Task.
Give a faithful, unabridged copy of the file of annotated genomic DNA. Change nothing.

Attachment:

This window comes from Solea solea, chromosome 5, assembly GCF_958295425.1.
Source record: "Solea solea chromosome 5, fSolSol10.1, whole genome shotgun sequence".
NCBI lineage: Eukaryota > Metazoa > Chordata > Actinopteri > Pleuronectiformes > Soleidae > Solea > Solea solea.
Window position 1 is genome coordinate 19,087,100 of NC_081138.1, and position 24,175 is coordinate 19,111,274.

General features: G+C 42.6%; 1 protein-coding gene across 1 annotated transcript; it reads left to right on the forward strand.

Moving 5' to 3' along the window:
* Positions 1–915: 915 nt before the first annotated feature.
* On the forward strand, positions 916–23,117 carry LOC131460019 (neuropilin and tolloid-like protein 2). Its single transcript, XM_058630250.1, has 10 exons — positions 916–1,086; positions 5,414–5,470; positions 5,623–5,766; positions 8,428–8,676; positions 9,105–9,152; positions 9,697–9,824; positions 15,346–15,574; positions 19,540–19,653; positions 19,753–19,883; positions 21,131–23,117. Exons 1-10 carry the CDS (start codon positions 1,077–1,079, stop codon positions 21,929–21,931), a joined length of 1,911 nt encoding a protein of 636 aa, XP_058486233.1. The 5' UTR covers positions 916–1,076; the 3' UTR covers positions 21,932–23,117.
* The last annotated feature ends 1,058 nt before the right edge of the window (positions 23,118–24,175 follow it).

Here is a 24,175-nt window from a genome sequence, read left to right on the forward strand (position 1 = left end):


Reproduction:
This window comes from Solea solea, chromosome 5, assembly GCF_958295425.1.
Source record: "Solea solea chromosome 5, fSolSol10.1, whole genome shotgun sequence".
NCBI lineage: Eukaryota > Metazoa > Chordata > Actinopteri > Pleuronectiformes > Soleidae > Solea > Solea solea.
Window position 1 is genome coordinate 19,087,100 of NC_081138.1, and position 24,175 is coordinate 19,111,274.

General features: G+C 42.6%; 1 protein-coding gene across 1 annotated transcript; it reads left to right on the forward strand.

Moving 5' to 3' along the window:
* Positions 1–915: 915 nt before the first annotated feature.
* On the forward strand, positions 916–23,117 carry LOC131460019 (neuropilin and tolloid-like protein 2). Its single transcript, XM_058630250.1, has 10 exons — positions 916–1,086; positions 5,414–5,470; positions 5,623–5,766; positions 8,428–8,676; positions 9,105–9,152; positions 9,697–9,824; positions 15,346–15,574; positions 19,540–19,653; positions 19,753–19,883; positions 21,131–23,117. Exons 1-10 carry the CDS (start codon positions 1,077–1,079, stop codon positions 21,929–21,931), a joined length of 1,911 nt encoding a protein of 636 aa, XP_058486233.1. The 5' UTR covers positions 916–1,076; the 3' UTR covers positions 21,932–23,117.
* The last annotated feature ends 1,058 nt before the right edge of the window (positions 23,118–24,175 follow it).

Here is a 24,175-nt window from a genome sequence, read left to right on the forward strand (position 1 = left end):